And we're talking significant mold and mildew issues, too. Some books literally fell apart in my hands as I was demagnetizing them. I've gotten a lot more sanguine about getting rid of some of these. Of course, we haven't yet discarded fiction, which is far more timeless than the geography books on countries that don't exist anymore.

But I can appreciate the horror of throwing books away...which is why I wrote this post to begin with!

Ericka Scott said...

I give the books I can't keep to the local public library. It's a sad but necessary thing in our house as we just don't have the room!

There are a few that I just can't part with. . . Doug Preston/Lincoln Child titles, some NR trilogies, and my nearly infamous Nancy Drew collection. I started collecting them when I was in Jr. High. . . I have all the yellow hardbacks and am starting to add to the paperbacks.

Tessa Dare said...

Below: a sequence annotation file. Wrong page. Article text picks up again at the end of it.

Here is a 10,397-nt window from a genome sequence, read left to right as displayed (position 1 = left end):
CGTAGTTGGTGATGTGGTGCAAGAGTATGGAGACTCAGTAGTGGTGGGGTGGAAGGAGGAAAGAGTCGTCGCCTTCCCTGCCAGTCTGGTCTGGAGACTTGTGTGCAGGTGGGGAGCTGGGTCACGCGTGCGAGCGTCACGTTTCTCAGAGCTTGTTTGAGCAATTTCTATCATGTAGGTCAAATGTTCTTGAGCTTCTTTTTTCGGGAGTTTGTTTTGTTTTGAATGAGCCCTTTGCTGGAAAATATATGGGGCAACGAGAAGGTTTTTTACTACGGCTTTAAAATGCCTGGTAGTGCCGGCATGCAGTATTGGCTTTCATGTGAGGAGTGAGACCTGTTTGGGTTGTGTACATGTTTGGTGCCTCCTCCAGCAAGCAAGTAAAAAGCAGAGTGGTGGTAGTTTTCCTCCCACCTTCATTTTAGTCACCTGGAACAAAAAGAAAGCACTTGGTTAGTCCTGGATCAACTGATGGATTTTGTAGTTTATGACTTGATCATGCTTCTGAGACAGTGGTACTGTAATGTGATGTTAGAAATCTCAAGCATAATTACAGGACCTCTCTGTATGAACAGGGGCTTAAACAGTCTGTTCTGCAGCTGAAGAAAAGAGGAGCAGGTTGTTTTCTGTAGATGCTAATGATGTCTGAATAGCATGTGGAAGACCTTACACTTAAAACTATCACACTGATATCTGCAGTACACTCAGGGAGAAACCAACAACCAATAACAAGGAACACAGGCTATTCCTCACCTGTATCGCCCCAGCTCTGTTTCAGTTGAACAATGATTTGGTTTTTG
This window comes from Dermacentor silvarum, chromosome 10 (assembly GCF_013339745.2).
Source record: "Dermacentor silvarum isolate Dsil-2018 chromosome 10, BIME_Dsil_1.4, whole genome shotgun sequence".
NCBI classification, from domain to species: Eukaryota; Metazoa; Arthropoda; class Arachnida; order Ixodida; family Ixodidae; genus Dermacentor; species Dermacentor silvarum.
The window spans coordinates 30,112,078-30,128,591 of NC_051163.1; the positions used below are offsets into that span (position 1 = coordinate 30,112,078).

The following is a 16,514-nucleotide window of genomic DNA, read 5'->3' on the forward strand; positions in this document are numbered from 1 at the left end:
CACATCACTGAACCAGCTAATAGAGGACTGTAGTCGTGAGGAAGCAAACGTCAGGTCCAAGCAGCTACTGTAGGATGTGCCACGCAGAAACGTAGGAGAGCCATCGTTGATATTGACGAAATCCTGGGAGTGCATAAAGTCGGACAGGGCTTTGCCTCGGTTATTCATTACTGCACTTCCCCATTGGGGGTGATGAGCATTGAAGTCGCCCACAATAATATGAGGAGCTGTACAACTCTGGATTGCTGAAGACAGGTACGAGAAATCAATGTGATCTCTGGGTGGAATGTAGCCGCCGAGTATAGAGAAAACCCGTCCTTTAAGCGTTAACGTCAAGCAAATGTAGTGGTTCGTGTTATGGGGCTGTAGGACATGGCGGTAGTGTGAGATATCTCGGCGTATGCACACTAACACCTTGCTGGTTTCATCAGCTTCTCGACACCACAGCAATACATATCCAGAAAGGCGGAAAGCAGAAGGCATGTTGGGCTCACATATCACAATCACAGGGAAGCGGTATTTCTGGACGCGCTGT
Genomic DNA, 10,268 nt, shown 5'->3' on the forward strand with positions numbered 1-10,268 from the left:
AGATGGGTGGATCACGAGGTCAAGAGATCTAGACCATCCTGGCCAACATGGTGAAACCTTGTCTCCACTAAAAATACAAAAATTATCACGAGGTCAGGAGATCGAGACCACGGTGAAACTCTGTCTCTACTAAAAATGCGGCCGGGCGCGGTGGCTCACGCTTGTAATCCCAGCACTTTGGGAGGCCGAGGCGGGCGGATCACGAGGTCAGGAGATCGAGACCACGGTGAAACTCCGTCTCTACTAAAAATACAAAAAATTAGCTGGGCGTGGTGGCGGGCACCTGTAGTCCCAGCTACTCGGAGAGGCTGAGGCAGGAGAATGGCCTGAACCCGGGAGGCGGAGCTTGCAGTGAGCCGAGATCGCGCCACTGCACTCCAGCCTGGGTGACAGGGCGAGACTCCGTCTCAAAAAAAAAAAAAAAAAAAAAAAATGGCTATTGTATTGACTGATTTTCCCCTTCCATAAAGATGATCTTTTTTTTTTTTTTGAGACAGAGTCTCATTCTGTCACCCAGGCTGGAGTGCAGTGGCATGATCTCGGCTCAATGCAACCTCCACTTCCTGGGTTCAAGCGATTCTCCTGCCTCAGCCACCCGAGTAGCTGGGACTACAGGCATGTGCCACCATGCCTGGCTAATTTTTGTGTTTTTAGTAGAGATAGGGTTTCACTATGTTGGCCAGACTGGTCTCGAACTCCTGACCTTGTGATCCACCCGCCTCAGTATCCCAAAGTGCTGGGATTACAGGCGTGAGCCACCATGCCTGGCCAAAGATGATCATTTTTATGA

Well you know, I'm a librarian - and I've thrown heaps of books in the dumpster. You have to, if you work in a school or public library. We aren't archivists, we public and school librarians - we select, organize, and provide access to information that meets the needs of our patrons. And in a school library, a book that implies the presidency ended with FDR, or suggests that Yugoslavia still exists as one country, or boldly predicts, "Someday man will walk on the moon" is NOT serving the needs of the students.

God love 'em, those kids don't know how to discern between good and bad information - they figure, if it's on the library shelf (or on the Internet for that matter), it must be "true." It's the librarian's responsibility to keep outdated information (and toxic mold spores) off the shelves.

You're doing a good thing, Maggie.